Tuesday, October 15, 2013

Polly's reading difficulties

This one isn't quite as egregious as blaming the Tories for the death of children, but it's just another example of Polly Toynbee basing her polemic on misrepresentations and untruths. The article is an attempted deconstruction of Dominic Cumming's thesis on the state of education in Britain. I haven't read his entire thesis (it's 237 pages of academic text, and I have a job), but I have read what I suspect is the same extract as Polly - the bit concerning education, and genetics.

Polly's take is:
Cummings suggests that 70% of cognitive capacity is genetic, beside which the quality of teaching pales into insignificance.
Which she gets from this passage:
Scores in the phonics test show ~70% heritability; scores in National Curriculum reading and maths tests at 7, 9, and 12 show ~60-70% heritability; and scores in English, Maths and Science GCSEs show ~60% heritability in a just completed twin study (the GCSE data will be published later in 2013)... Educational achievement in school is more heritable than IQ in English school children: i.e the heritability of what is directly taught is higher than what is not directly taught.
Not cognitive capacity then, but test scores. Polly runs off with this misinterpreted extract to a genetic biologist:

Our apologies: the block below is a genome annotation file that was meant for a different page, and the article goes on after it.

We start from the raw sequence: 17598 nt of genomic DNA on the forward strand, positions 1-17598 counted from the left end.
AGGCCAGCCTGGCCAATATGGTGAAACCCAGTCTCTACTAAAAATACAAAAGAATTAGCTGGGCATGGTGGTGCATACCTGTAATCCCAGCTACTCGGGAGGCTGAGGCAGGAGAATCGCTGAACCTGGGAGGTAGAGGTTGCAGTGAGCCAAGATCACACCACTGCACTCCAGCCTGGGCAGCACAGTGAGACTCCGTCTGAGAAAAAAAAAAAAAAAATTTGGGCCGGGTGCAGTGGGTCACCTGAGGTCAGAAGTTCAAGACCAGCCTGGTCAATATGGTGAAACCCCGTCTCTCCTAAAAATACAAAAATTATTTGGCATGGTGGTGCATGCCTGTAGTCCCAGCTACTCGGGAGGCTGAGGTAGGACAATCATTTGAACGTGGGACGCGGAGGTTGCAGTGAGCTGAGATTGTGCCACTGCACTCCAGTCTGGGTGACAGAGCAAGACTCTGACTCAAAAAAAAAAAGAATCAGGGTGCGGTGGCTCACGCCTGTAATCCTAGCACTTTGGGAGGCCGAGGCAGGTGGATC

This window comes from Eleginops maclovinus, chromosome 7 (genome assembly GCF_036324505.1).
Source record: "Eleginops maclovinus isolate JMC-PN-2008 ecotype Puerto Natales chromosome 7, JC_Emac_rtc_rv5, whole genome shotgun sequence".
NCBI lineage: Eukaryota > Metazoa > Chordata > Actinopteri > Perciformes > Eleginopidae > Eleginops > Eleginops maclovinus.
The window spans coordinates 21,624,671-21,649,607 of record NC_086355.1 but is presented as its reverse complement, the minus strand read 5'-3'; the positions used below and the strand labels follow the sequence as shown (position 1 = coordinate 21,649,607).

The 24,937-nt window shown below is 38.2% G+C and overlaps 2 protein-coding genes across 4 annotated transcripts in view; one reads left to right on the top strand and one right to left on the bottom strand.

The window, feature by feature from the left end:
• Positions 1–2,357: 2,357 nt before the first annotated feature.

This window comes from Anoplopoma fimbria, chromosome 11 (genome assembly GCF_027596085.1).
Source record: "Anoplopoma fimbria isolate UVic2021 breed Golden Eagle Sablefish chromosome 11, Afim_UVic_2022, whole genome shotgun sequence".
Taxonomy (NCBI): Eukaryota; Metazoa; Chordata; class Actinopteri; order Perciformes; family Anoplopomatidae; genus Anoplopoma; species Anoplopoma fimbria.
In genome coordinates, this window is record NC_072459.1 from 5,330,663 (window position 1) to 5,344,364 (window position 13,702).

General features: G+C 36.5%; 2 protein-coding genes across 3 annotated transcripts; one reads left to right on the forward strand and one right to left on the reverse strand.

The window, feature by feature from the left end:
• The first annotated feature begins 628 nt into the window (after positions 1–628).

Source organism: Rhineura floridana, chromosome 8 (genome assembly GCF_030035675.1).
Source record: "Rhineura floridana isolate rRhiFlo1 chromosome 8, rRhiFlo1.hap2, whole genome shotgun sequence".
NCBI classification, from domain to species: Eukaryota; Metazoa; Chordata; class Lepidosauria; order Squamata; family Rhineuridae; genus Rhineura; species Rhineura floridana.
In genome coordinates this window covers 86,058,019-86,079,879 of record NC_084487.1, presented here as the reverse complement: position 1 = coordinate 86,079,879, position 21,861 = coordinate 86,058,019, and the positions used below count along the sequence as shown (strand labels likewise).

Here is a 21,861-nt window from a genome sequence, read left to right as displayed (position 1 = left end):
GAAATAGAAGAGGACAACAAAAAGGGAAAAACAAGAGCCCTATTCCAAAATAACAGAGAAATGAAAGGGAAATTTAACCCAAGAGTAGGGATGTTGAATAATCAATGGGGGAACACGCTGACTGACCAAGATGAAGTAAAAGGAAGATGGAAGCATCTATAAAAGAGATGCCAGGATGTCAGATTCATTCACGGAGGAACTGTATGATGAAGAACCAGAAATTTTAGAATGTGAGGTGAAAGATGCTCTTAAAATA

Cummings, using the work of the behavioural geneticist Robert Plomin, badly misinterprets it, says Jones, and "fundamentally misunderstands" how biology works. That 70% is, crucially, "a statement about populations, not individuals. It certainly does not mean that seven-tenths of every child's talents reside in the double helix."
If Polly can find a quote from Cummings arguing that 70% of every child's talents comes from their genes then she can have a gold star - because that isn't the point he's making. What then is that point?

As far as I understand it (and I am one of those despised arts graduates with very little knowledge or understanding of mathematics and science that Cummings is so hard about in his thesis), it is that the disparity in standards between children is largely heritable. That good teachers can improve standards for everybody, but the gap will remain. That being so, it's vital that a good education policy takes this into account:
Far from being a reason to be pessimistic, or to think that ‘schools and education don’t matter, nature will out’, the scientific exploration of intelligence and learning is not only a good in itself but will help us design education policy more wisely (it may motivate people to spend more on the education of the less fortunate)
Typically, Polly has refused to allow her failure to read or understand Cumming's thesis to dissuade her from writing the piece she was always going to: Tories hate the poor. This also enables her to indulge herself in two of her favourite hobbies. The first is refuting her own argument with her own rhetoric, enlivening a piece arguing that genetics are irrelevant, and teachers are the most important thing with the statement "With destiny all but set by five years old". The second is a clarion call for knowledge and understanding of basic facts ("Most people, right or left, would be alarmed at a trajectory of ever-worsening inequality. But few know the facts.") that are, um, wrong (inequality has reduced sharply since 2007/8 - recessions do that).


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